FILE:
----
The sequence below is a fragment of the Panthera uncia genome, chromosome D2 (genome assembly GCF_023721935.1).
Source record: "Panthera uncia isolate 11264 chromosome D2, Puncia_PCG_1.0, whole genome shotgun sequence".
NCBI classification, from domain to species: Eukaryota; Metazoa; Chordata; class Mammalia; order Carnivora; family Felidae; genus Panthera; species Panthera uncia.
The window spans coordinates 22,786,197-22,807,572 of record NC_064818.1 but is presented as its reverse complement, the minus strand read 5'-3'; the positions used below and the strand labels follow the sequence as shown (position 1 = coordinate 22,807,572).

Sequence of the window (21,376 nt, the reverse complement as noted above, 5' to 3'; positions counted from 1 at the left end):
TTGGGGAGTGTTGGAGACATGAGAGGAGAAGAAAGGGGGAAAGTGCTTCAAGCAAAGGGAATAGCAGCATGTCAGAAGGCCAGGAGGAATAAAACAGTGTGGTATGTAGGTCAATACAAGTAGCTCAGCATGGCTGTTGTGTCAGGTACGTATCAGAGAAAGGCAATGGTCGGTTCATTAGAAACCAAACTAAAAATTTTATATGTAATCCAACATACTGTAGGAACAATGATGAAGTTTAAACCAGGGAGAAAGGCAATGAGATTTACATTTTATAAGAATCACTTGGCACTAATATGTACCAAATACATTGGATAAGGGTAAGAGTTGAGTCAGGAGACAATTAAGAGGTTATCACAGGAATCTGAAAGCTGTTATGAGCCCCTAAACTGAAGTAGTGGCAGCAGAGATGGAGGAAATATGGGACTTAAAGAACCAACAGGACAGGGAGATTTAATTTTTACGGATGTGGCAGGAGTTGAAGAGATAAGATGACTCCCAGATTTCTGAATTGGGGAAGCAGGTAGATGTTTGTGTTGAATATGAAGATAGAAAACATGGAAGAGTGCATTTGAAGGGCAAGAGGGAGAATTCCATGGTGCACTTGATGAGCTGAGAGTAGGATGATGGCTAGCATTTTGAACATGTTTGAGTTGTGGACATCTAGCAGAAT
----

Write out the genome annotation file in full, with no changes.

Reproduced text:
The sequence below is a fragment of the Panthera uncia genome, chromosome D2 (genome assembly GCF_023721935.1).
Source record: "Panthera uncia isolate 11264 chromosome D2, Puncia_PCG_1.0, whole genome shotgun sequence".
NCBI classification, from domain to species: Eukaryota; Metazoa; Chordata; class Mammalia; order Carnivora; family Felidae; genus Panthera; species Panthera uncia.
The window spans coordinates 22,786,197-22,807,572 of record NC_064818.1 but is presented as its reverse complement, the minus strand read 5'-3'; the positions used below and the strand labels follow the sequence as shown (position 1 = coordinate 22,807,572).

Sequence of the window (21,376 nt, the reverse complement as noted above, 5' to 3'; positions counted from 1 at the left end):
TTGGGGAGTGTTGGAGACATGAGAGGAGAAGAAAGGGGGAAAGTGCTTCAAGCAAAGGGAATAGCAGCATGTCAGAAGGCCAGGAGGAATAAAACAGTGTGGTATGTAGGTCAATACAAGTAGCTCAGCATGGCTGTTGTGTCAGGTACGTATCAGAGAAAGGCAATGGTCGGTTCATTAGAAACCAAACTAAAAATTTTATATGTAATCCAACATACTGTAGGAACAATGATGAAGTTTAAACCAGGGAGAAAGGCAATGAGATTTACATTTTATAAGAATCACTTGGCACTAATATGTACCAAATACATTGGATAAGGGTAAGAGTTGAGTCAGGAGACAATTAAGAGGTTATCACAGGAATCTGAAAGCTGTTATGAGCCCCTAAACTGAAGTAGTGGCAGCAGAGATGGAGGAAATATGGGACTTAAAGAACCAACAGGACAGGGAGATTTAATTTTTACGGATGTGGCAGGAGTTGAAGAGATAAGATGACTCCCAGATTTCTGAATTGGGGAAGCAGGTAGATGTTTGTGTTGAATATGAAGATAGAAAACATGGAAGAGTGCATTTGAAGGGCAAGAGGGAGAATTCCATGGTGCACTTGATGAGCTGAGAGTAGGATGATGGCTAGCATTTTGAACATGTTTGAGTTGTGGACATCTAGCAGAAT